Colorado PROFILES, The Colorado Clinical and Translational Sciences Institute (CCTSI)
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Heart failure is an increasingly prevalent disease syndrome with a poor long-term prognosis. As a result of progressive myocardial dysfunction, the adrenergic nervous system and the renin-angiotensin system are abnormally activated. One consequence of persistently elevated adrenergic drive is the activation of multiple compensatory physiological and cellular mechanisms producing down-regulation and desensitization of the myocardial beta-adrenergic receptor (AR) pathways. To investigate the mechanisms involved in beta-AR down-regulation, my previous work, and that of others, has focused on measuring the abundance of mRNAs encoding beta1- and beta2-ARs. Although mechanisms responsible for regulation of adrenergic receptor mRNAs have not been investigated extensively, it is becoming increasingly clear that analogous to protooncogenes and cytokines, up- and down-regulation of beta-AR mRNAs by stabilization/destabilization of the mRNA may be an important regulatory control point. Yet, only very preliminary data exist for the relationship between mRNA stability and any component of the G-protein linked receptor pathways. Recently, we have found that beta-AR mRNA interacts with an Mr 35,000 protein. This protein shares several important characteristics with other mRNA binding proteins that preferentially interact with AU-rich regions, and have been shown to be involved in the targeting of mRNA for rapid turnover. More importantly, the apparent abundance of this mRNA binding protein is highly regulated, being increased by stimulation of pathways that down-regulate beta-AR and decreased by stimulation of pathways that up-regulate or uncouple beta-AR.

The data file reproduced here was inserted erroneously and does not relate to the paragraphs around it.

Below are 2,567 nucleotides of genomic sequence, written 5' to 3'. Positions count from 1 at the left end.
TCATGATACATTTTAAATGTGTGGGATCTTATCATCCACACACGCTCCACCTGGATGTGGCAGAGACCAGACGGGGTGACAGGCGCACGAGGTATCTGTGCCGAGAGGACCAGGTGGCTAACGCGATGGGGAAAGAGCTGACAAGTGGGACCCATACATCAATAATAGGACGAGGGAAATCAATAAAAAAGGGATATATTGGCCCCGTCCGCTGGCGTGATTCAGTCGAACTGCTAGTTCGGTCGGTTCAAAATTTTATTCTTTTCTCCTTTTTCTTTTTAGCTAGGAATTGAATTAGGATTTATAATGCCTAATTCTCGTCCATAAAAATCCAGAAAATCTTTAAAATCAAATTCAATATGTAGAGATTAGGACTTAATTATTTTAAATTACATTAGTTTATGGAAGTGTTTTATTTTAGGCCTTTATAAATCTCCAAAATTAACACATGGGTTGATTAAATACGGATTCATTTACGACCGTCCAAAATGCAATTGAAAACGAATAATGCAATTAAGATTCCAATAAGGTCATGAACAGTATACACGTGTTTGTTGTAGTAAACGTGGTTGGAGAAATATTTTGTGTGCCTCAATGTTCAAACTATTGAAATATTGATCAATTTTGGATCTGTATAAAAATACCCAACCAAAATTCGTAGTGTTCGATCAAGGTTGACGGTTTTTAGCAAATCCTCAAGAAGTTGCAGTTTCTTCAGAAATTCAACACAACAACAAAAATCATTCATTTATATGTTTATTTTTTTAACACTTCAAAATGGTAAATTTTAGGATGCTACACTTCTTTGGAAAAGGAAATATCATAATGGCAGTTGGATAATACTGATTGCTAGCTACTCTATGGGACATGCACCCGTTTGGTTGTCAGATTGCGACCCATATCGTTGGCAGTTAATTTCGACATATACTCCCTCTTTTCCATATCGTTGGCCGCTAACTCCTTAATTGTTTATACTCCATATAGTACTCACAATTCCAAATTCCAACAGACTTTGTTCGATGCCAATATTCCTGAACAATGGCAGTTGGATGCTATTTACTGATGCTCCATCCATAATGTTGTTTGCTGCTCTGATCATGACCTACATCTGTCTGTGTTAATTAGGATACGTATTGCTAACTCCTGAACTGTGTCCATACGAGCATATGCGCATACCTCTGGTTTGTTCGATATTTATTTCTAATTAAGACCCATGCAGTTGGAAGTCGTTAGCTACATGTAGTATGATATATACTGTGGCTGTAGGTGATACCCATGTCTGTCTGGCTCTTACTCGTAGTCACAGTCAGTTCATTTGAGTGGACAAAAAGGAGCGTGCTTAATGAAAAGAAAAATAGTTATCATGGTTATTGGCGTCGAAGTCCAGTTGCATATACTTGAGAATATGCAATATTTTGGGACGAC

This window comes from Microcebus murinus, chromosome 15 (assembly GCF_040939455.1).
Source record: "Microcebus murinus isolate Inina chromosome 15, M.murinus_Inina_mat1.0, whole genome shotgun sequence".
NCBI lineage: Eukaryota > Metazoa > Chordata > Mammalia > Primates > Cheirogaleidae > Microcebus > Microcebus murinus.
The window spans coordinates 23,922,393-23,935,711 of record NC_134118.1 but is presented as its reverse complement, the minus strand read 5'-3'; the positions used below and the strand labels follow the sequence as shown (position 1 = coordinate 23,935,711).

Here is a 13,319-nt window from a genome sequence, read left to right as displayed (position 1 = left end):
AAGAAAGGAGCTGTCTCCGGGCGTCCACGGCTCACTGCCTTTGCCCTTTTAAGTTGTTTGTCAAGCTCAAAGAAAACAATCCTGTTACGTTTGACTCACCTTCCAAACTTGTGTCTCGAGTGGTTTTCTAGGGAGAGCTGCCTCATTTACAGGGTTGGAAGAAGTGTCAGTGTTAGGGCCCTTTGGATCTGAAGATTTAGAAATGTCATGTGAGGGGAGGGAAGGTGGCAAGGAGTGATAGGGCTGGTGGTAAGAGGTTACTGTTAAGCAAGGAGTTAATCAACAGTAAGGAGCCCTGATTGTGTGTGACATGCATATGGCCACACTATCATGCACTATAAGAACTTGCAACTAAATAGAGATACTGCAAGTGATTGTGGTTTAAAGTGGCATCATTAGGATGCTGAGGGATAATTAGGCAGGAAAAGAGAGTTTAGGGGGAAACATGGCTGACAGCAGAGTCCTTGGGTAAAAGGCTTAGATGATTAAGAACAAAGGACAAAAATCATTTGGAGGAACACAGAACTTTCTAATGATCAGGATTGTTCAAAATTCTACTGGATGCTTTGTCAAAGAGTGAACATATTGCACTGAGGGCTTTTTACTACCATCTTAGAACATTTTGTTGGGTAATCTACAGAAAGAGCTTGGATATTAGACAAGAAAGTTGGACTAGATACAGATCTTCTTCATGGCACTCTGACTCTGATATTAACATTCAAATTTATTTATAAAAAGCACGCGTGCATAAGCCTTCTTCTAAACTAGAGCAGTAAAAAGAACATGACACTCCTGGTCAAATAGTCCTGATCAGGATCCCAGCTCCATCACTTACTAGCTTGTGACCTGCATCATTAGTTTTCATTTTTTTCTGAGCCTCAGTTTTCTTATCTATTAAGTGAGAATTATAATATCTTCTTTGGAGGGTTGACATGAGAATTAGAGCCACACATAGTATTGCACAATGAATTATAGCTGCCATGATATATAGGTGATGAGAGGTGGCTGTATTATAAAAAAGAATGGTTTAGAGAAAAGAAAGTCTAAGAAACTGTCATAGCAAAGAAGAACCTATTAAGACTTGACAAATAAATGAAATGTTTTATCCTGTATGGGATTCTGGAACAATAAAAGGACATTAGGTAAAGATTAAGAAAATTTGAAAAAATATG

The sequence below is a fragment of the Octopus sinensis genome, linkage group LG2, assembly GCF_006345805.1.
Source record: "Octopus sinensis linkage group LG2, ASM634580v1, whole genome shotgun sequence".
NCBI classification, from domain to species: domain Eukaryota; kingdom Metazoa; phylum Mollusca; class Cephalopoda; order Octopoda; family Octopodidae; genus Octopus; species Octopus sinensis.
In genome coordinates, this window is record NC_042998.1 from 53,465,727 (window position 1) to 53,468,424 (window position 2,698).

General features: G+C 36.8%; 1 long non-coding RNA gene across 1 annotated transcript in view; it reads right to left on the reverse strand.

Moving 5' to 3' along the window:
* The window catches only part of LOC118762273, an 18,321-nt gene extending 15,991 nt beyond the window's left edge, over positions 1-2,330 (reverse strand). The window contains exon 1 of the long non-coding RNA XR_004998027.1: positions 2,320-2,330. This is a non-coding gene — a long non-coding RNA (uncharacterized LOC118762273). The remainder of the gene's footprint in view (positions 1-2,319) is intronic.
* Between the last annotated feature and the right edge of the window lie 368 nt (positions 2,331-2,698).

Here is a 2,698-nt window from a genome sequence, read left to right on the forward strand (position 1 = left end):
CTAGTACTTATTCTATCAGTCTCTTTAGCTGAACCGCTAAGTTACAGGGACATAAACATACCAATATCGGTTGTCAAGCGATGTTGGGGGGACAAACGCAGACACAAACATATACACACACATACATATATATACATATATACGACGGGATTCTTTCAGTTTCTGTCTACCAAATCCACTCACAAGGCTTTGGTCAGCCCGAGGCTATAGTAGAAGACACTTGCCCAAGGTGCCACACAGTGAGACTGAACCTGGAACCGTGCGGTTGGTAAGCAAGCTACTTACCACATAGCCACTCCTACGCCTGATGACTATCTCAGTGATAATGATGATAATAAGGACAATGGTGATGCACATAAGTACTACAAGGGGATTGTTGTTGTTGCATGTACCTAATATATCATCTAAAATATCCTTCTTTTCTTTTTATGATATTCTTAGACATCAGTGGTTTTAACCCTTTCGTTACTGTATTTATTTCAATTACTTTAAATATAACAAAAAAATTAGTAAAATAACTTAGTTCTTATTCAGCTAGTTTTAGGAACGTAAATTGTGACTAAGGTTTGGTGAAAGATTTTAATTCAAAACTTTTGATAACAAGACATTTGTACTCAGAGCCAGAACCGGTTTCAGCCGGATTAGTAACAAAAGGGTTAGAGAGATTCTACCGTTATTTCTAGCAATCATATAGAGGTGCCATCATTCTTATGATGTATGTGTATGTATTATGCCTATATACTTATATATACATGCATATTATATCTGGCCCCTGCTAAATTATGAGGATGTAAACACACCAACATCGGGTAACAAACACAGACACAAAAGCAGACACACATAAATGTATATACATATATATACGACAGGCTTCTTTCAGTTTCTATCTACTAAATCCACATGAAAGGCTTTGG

The essence of this proposal is to begin to explore, in depth, the cellular mechanisms by which adrenergic receptor mRNA abundance is controlled by the process of mRNA stability. To perform this objective, I will focus on: domain specificity of beta-AR mRNA binding proteins, map regions of beta-AR mRNA which may act as stabilizing or destabilizing elements, determine the effect of the extent of polyadenylation on beta-AR mRNA stability, develop a cell-free, in vitro, mRNA decay system, and begin to purify and characterize mRNA binding proteins that bind to beta- AR mRNA.

The results of these studies should extend our knowledge in two important areas. First, understanding in greater detail the mechanisms of regulation of beta-AR mRNA stability will help more clearly define a major phenotype of heart failure at a molecular level. Second, what can be learned from beta-AR model systems often serves as a basis for extension to other G- protein coupled receptors.
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